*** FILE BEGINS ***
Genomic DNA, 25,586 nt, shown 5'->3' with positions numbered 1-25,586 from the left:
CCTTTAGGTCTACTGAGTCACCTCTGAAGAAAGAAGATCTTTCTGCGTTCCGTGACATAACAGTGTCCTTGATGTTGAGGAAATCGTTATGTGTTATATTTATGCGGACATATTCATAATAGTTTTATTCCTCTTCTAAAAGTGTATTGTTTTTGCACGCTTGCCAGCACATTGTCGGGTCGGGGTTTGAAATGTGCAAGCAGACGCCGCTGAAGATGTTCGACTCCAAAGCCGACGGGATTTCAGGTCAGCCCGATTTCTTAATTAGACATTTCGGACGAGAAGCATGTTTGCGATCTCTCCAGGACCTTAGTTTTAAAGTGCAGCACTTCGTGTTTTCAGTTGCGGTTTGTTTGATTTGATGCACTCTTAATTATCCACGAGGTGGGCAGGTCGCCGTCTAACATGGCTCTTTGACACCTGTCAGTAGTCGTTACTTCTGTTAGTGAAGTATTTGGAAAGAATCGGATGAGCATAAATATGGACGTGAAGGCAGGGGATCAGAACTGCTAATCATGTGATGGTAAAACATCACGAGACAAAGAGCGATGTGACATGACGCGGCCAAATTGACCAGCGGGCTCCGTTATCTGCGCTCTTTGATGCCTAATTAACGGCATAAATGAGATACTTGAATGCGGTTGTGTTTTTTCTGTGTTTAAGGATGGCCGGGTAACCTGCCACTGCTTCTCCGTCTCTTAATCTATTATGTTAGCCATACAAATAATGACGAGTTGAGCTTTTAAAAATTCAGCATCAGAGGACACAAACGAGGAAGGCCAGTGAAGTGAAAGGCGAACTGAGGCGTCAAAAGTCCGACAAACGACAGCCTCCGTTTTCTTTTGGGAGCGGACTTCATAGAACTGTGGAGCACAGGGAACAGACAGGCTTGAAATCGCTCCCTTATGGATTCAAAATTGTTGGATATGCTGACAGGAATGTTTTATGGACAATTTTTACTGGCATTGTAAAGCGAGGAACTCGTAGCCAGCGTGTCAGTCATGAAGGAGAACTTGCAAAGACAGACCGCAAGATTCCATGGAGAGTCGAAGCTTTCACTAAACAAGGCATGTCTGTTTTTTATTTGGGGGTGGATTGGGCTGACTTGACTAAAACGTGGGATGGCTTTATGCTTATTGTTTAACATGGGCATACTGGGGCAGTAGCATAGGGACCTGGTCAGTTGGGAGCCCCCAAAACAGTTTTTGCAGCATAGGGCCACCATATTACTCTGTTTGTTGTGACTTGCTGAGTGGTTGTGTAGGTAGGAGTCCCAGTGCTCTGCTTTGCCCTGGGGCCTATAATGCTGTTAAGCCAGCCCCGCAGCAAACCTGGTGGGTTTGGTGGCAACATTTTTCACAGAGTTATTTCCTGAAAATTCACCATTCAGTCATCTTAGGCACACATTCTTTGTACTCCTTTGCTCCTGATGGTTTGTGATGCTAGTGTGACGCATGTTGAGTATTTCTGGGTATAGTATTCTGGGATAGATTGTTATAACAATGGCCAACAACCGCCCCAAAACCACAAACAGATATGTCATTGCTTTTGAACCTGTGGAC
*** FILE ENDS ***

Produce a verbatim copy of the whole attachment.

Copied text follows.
Genomic DNA, 25,586 nt, shown 5'->3' with positions numbered 1-25,586 from the left:
CCTTTAGGTCTACTGAGTCACCTCTGAAGAAAGAAGATCTTTCTGCGTTCCGTGACATAACAGTGTCCTTGATGTTGAGGAAATCGTTATGTGTTATATTTATGCGGACATATTCATAATAGTTTTATTCCTCTTCTAAAAGTGTATTGTTTTTGCACGCTTGCCAGCACATTGTCGGGTCGGGGTTTGAAATGTGCAAGCAGACGCCGCTGAAGATGTTCGACTCCAAAGCCGACGGGATTTCAGGTCAGCCCGATTTCTTAATTAGACATTTCGGACGAGAAGCATGTTTGCGATCTCTCCAGGACCTTAGTTTTAAAGTGCAGCACTTCGTGTTTTCAGTTGCGGTTTGTTTGATTTGATGCACTCTTAATTATCCACGAGGTGGGCAGGTCGCCGTCTAACATGGCTCTTTGACACCTGTCAGTAGTCGTTACTTCTGTTAGTGAAGTATTTGGAAAGAATCGGATGAGCATAAATATGGACGTGAAGGCAGGGGATCAGAACTGCTAATCATGTGATGGTAAAACATCACGAGACAAAGAGCGATGTGACATGACGCGGCCAAATTGACCAGCGGGCTCCGTTATCTGCGCTCTTTGATGCCTAATTAACGGCATAAATGAGATACTTGAATGCGGTTGTGTTTTTTCTGTGTTTAAGGATGGCCGGGTAACCTGCCACTGCTTCTCCGTCTCTTAATCTATTATGTTAGCCATACAAATAATGACGAGTTGAGCTTTTAAAAATTCAGCATCAGAGGACACAAACGAGGAAGGCCAGTGAAGTGAAAGGCGAACTGAGGCGTCAAAAGTCCGACAAACGACAGCCTCCGTTTTCTTTTGGGAGCGGACTTCATAGAACTGTGGAGCACAGGGAACAGACAGGCTTGAAATCGCTCCCTTATGGATTCAAAATTGTTGGATATGCTGACAGGAATGTTTTATGGACAATTTTTACTGGCATTGTAAAGCGAGGAACTCGTAGCCAGCGTGTCAGTCATGAAGGAGAACTTGCAAAGACAGACCGCAAGATTCCATGGAGAGTCGAAGCTTTCACTAAACAAGGCATGTCTGTTTTTTATTTGGGGGTGGATTGGGCTGACTTGACTAAAACGTGGGATGGCTTTATGCTTATTGTTTAACATGGGCATACTGGGGCAGTAGCATAGGGACCTGGTCAGTTGGGAGCCCCCAAAACAGTTTTTGCAGCATAGGGCCACCATATTACTCTGTTTGTTGTGACTTGCTGAGTGGTTGTGTAGGTAGGAGTCCCAGTGCTCTGCTTTGCCCTGGGGCCTATAATGCTGTTAAGCCAGCCCCGCAGCAAACCTGGTGGGTTTGGTGGCAACATTTTTCACAGAGTTATTTCCTGAAAATTCACCATTCAGTCATCTTAGGCACACATTCTTTGTACTCCTTTGCTCCTGATGGTTTGTGATGCTAGTGTGACGCATGTTGAGTATTTCTGGGTATAGTATTCTGGGATAGATTGTTATAACAATGGCCAACAACCGCCCCAAAACCACAAACAGATATGTCATTGCTTTTGAACCTGTGGAC